One school official noted that Geramie Hart changed schools frequently. In early 1998, he was enrolled at Fultondale High School but left in September to attend Huffman High School. After leaving Huffman, he enrolled in Gardendale High, a predominantly white school at the time.

Geramie Hart was fifteen-years-old and had few friends. A bit of a bully, he bragged to Ashley that he was part of a gang, and he was known to threaten others and brandish weapons on the street and on the school bus in the Gardendale school system.

Ashley Jones listened to Geramie talk about his tough street life. It didn’t repel her. Instead, it fascinated her. Geramie Hart provided something for Ashley that her family didn’t—excitement, comfort, support, and freedom.

They connected through shared stories. Ashley Jones felt like an outcast, and so did Geramie Hart. To impress her, he told Ashley how advanced and sensual he was in the bedroom and even admitted he had a child with another girl. For hours, they talked by phone. They sneaked out late at night to see each other.

 

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[credit Traciy Curry-Reyes/TV Crime Sky]

 

In February of 1999, Ashley Jones gave herself to Geramie Hart. He was her first. After that intimate encounter, the teens drew closer to each other.

Weary from years of chaos, Ashley Jones confided in Geramie Hart, telling him about the abuse she endured at the hands of her father and stepfather. She also expressed how miserable she was living under the thumb of her strict religious grandfather.

To Geramie Hart, Ashley needed someone to look after her. He’d be her protector, and he didn’t mind that she sucked her thumb sometimes; it was a coping mechanism, stemming from severe family trauma. Geramie told Ashley he loved her, and that she was “his girl. His only girl.”

He suggested they needed a way out—a way for them to be together—for life. Those were the words Ashley Jones needed to hear, and Geramie Hart knew it. Tired of being lonely, she trusted him with her heart, body, and soul.

Sadly, Ashley Jones failed to realize that with all she had been through in her life, she wasn’t emotionally equipped to be in a serious and intimate relationship with Geramie Hart. It confused her, and it disoriented her. Ashley Jones’ fragile mind led her family to disaster.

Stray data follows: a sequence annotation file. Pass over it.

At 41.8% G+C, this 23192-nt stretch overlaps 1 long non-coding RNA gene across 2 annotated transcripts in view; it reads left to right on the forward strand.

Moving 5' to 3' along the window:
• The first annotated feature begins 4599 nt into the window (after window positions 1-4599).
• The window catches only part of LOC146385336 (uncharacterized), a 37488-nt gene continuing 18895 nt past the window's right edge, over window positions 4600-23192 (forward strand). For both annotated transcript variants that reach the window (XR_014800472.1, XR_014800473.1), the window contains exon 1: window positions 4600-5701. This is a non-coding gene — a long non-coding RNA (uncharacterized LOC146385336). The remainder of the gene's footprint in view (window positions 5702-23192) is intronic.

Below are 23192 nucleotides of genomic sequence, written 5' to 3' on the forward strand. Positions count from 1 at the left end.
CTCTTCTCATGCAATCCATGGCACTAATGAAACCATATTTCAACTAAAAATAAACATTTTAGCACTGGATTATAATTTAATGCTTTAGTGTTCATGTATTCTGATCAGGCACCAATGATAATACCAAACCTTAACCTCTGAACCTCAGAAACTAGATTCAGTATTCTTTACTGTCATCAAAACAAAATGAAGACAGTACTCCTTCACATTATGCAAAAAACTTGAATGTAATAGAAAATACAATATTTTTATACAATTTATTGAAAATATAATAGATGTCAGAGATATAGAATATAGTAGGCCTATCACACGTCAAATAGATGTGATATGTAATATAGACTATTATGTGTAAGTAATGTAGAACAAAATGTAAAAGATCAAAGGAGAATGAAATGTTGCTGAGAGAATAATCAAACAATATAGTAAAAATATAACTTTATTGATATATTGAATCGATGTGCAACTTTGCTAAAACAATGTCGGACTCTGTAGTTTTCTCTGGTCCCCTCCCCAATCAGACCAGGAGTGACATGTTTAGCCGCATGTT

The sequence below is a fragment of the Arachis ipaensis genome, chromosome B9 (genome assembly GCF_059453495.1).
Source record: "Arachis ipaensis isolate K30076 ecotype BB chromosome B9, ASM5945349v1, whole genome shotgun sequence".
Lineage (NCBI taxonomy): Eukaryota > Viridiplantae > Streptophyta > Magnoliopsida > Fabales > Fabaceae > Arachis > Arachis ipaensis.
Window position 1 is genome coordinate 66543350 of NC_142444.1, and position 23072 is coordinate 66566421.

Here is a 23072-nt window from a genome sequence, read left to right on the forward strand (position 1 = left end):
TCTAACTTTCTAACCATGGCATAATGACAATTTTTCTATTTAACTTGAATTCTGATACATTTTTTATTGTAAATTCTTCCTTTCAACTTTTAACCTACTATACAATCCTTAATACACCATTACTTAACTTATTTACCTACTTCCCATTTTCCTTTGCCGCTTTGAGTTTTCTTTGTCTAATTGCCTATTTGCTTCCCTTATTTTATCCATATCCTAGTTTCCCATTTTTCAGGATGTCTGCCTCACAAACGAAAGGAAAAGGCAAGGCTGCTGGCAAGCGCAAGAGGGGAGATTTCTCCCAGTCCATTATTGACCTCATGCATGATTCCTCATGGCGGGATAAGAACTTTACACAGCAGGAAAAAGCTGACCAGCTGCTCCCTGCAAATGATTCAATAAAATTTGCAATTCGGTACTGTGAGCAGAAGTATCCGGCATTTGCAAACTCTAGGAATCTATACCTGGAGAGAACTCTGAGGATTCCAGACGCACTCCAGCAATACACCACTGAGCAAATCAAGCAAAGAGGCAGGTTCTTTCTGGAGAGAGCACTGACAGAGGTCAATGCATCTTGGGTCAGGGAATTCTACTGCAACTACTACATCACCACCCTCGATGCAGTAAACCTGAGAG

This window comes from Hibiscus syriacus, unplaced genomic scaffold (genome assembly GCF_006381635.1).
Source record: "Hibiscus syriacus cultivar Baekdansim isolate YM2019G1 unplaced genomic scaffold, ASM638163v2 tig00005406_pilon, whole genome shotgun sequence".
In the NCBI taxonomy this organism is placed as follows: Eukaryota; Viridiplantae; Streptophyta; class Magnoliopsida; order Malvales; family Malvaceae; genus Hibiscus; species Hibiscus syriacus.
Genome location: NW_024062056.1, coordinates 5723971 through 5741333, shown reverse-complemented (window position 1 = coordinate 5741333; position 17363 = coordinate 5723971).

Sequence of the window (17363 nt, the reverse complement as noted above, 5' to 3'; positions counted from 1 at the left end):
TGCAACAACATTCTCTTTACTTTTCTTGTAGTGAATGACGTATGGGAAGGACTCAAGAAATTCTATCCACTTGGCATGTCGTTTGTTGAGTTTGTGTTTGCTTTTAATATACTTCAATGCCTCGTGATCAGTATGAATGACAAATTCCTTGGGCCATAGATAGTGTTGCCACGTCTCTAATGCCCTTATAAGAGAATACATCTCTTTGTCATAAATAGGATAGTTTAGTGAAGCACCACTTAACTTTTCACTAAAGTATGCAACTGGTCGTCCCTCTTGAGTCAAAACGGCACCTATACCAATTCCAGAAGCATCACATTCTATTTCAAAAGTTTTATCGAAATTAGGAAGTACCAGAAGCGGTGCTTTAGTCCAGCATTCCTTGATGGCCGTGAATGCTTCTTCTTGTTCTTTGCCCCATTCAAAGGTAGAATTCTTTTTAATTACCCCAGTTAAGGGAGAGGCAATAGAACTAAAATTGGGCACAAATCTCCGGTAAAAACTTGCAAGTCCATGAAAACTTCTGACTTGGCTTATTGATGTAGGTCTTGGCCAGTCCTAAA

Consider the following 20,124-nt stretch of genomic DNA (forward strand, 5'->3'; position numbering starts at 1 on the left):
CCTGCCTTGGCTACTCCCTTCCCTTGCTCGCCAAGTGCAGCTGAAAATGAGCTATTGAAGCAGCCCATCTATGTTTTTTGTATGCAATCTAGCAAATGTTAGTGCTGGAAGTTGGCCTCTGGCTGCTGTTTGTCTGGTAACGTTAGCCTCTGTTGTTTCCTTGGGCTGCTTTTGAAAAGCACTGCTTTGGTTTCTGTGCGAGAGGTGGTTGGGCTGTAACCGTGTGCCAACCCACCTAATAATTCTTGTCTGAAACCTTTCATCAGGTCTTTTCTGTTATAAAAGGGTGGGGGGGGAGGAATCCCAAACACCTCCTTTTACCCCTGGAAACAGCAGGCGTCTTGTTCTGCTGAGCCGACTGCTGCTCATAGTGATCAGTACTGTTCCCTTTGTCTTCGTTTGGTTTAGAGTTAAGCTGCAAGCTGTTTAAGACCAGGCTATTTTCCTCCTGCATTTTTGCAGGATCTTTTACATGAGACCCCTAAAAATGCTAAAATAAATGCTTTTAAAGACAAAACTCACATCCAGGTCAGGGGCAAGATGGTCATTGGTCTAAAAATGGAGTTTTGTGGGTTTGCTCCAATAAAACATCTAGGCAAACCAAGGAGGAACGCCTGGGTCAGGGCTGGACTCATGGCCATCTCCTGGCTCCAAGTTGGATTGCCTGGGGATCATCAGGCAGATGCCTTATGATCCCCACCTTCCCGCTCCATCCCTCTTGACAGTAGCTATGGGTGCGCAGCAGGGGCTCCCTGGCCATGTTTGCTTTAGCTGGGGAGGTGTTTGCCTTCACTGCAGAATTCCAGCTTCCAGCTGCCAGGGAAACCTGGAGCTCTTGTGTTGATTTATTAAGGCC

Monday, August 30, 1999, Jefferson County Headquarters–Interrogation of Ashley Jones

 

Detective: “In your own words, tell me what you planned?”

Ashley Jones: “We had planned to kill everybody in the house.”

Detective: “And when did you plan this?”

Ashley Jones: “Two days ago. Everybody in the house was going crazy, and everybody just didn’t get along.”

Detective: Are you remorseful in any way for doing this?”

Ashley Jones: “What that mean?”

Detective: “That means are you sorry for doing this.”

Ashley Jones: “I mean, it wasn’t worth it, no. Probably going to be in jail for a long-long-long time. I didn’t hate them, but I mean—I was just. It felt like [] a dream.”

Detective: “You got a scratch mark or something right there on your neck. Do you know where that came from?”

Ashley Jones: “It’s probably a hickey.”

Detective: “Okay, yeah, a passion mark.”

Ashley Jones: “What’s going to happen to Geramie? I just want to see him and be with him for like—forever.

Detective: “You want to be with Geramie forever?”

Ashley Jones: “What’s going to happen to me?”

Detective: “I don’t know.”

Ashley Jones: “Can you tell [Geramie], I love him?”

[Read Part Two]

 

 

 

 

 

 

[Main image via Alabama Department of Corrections]

 

 

 

 

 


Traciy Curry-Reyes

Traciy Curry-Reyes is the founder and editor-in-chief of TV Crime Sky. She began her career as a true crime & entertainment freelance writer in the 1990's for her website, The Movies Based on True Stories Database/Archives. She has contributed content to other websites, such as Examiner.com and Inquisitr.com. Traciy also appears as a true-crime expert and commentator on TV One's Fatal Attraction, For My Man, and Justice by Any Means; Investigation Discovery's Murder Calls and Scorned; Oxygen's Snapped; FOX's Crime Watch Daily; and Lifetime Television's Killer Kids.